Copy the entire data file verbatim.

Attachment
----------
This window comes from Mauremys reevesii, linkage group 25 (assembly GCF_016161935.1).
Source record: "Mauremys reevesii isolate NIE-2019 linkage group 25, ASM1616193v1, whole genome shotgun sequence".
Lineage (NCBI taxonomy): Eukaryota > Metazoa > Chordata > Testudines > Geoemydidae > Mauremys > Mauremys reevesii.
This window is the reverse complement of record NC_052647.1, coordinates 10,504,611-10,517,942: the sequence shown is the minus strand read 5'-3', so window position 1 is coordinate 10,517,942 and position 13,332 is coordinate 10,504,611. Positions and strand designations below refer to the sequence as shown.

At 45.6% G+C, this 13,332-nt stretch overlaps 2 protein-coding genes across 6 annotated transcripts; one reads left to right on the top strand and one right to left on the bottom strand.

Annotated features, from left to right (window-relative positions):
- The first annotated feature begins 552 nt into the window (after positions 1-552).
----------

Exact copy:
This window comes from Mauremys reevesii, linkage group 25 (assembly GCF_016161935.1).
Source record: "Mauremys reevesii isolate NIE-2019 linkage group 25, ASM1616193v1, whole genome shotgun sequence".
Lineage (NCBI taxonomy): Eukaryota > Metazoa > Chordata > Testudines > Geoemydidae > Mauremys > Mauremys reevesii.
This window is the reverse complement of record NC_052647.1, coordinates 10,504,611-10,517,942: the sequence shown is the minus strand read 5'-3', so window position 1 is coordinate 10,517,942 and position 13,332 is coordinate 10,504,611. Positions and strand designations below refer to the sequence as shown.

At 45.6% G+C, this 13,332-nt stretch overlaps 2 protein-coding genes across 6 annotated transcripts; one reads left to right on the top strand and one right to left on the bottom strand.

Annotated features, from left to right (window-relative positions):
- The first annotated feature begins 552 nt into the window (after positions 1-552).